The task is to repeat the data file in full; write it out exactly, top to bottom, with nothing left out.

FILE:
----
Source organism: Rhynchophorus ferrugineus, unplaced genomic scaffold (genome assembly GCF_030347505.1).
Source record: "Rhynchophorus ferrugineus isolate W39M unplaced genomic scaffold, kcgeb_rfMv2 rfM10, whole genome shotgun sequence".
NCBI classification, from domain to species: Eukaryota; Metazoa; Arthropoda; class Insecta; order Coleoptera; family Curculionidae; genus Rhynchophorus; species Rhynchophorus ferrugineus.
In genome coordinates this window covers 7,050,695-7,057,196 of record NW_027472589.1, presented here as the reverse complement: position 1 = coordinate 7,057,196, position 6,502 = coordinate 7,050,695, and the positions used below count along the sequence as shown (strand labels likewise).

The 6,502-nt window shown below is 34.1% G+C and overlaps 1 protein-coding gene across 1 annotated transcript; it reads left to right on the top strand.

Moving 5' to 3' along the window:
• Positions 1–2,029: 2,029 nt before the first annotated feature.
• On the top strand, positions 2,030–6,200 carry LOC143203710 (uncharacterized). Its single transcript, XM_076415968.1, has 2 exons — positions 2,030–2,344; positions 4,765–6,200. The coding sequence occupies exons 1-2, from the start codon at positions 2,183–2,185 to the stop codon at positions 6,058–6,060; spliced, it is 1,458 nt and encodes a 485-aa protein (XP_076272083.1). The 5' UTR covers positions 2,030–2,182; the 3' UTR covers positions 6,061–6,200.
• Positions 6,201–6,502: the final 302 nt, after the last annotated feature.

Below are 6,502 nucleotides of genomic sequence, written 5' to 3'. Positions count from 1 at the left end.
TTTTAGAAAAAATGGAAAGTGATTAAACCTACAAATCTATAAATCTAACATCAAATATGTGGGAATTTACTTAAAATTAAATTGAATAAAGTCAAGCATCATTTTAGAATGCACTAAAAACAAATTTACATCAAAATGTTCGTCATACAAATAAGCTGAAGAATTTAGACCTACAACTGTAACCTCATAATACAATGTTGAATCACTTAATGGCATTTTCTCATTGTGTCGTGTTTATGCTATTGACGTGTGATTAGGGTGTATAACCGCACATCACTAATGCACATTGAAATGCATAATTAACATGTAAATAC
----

Source organism: Rhynchophorus ferrugineus, unplaced genomic scaffold (genome assembly GCF_030347505.1).
Source record: "Rhynchophorus ferrugineus isolate W39M unplaced genomic scaffold, kcgeb_rfMv2 rfM10, whole genome shotgun sequence".
NCBI classification, from domain to species: Eukaryota; Metazoa; Arthropoda; class Insecta; order Coleoptera; family Curculionidae; genus Rhynchophorus; species Rhynchophorus ferrugineus.
In genome coordinates this window covers 7,050,695-7,057,196 of record NW_027472589.1, presented here as the reverse complement: position 1 = coordinate 7,057,196, position 6,502 = coordinate 7,050,695, and the positions used below count along the sequence as shown (strand labels likewise).

The 6,502-nt window shown below is 34.1% G+C and overlaps 1 protein-coding gene across 1 annotated transcript; it reads left to right on the top strand.

Moving 5' to 3' along the window:
• Positions 1–2,029: 2,029 nt before the first annotated feature.
• On the top strand, positions 2,030–6,200 carry LOC143203710 (uncharacterized). Its single transcript, XM_076415968.1, has 2 exons — positions 2,030–2,344; positions 4,765–6,200. The coding sequence occupies exons 1-2, from the start codon at positions 2,183–2,185 to the stop codon at positions 6,058–6,060; spliced, it is 1,458 nt and encodes a 485-aa protein (XP_076272083.1). The 5' UTR covers positions 2,030–2,182; the 3' UTR covers positions 6,061–6,200.
• Positions 6,201–6,502: the final 302 nt, after the last annotated feature.

Below are 6,502 nucleotides of genomic sequence, written 5' to 3'. Positions count from 1 at the left end.
TTTTAGAAAAAATGGAAAGTGATTAAACCTACAAATCTATAAATCTAACATCAAATATGTGGGAATTTACTTAAAATTAAATTGAATAAAGTCAAGCATCATTTTAGAATGCACTAAAAACAAATTTACATCAAAATGTTCGTCATACAAATAAGCTGAAGAATTTAGACCTACAACTGTAACCTCATAATACAATGTTGAATCACTTAATGGCATTTTCTCATTGTGTCGTGTTTATGCTATTGACGTGTGATTAGGGTGTATAACCGCACATCACTAATGCACATTGAAATGCATAATTAACATGTAAATAC